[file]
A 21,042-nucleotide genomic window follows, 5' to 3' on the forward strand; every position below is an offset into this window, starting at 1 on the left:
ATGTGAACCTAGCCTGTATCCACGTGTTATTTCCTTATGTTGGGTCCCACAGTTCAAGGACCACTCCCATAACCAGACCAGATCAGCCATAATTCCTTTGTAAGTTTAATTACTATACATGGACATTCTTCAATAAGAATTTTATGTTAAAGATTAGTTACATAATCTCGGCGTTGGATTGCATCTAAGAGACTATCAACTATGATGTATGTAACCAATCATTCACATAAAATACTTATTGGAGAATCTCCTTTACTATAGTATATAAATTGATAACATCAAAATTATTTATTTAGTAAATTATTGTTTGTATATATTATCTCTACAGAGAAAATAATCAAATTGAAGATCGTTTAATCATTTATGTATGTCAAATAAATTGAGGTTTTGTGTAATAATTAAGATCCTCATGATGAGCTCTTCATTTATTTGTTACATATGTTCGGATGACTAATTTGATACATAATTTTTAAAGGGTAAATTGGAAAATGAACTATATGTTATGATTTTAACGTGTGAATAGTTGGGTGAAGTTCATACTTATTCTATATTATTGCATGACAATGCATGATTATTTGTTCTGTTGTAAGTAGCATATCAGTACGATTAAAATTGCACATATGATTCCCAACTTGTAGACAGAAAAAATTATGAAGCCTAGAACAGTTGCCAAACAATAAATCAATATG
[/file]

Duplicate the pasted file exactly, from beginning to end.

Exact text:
A 21,042-nucleotide genomic window follows, 5' to 3' on the forward strand; every position below is an offset into this window, starting at 1 on the left:
ATGTGAACCTAGCCTGTATCCACGTGTTATTTCCTTATGTTGGGTCCCACAGTTCAAGGACCACTCCCATAACCAGACCAGATCAGCCATAATTCCTTTGTAAGTTTAATTACTATACATGGACATTCTTCAATAAGAATTTTATGTTAAAGATTAGTTACATAATCTCGGCGTTGGATTGCATCTAAGAGACTATCAACTATGATGTATGTAACCAATCATTCACATAAAATACTTATTGGAGAATCTCCTTTACTATAGTATATAAATTGATAACATCAAAATTATTTATTTAGTAAATTATTGTTTGTATATATTATCTCTACAGAGAAAATAATCAAATTGAAGATCGTTTAATCATTTATGTATGTCAAATAAATTGAGGTTTTGTGTAATAATTAAGATCCTCATGATGAGCTCTTCATTTATTTGTTACATATGTTCGGATGACTAATTTGATACATAATTTTTAAAGGGTAAATTGGAAAATGAACTATATGTTATGATTTTAACGTGTGAATAGTTGGGTGAAGTTCATACTTATTCTATATTATTGCATGACAATGCATGATTATTTGTTCTGTTGTAAGTAGCATATCAGTACGATTAAAATTGCACATATGATTCCCAACTTGTAGACAGAAAAAATTATGAAGCCTAGAACAGTTGCCAAACAATAAATCAATATG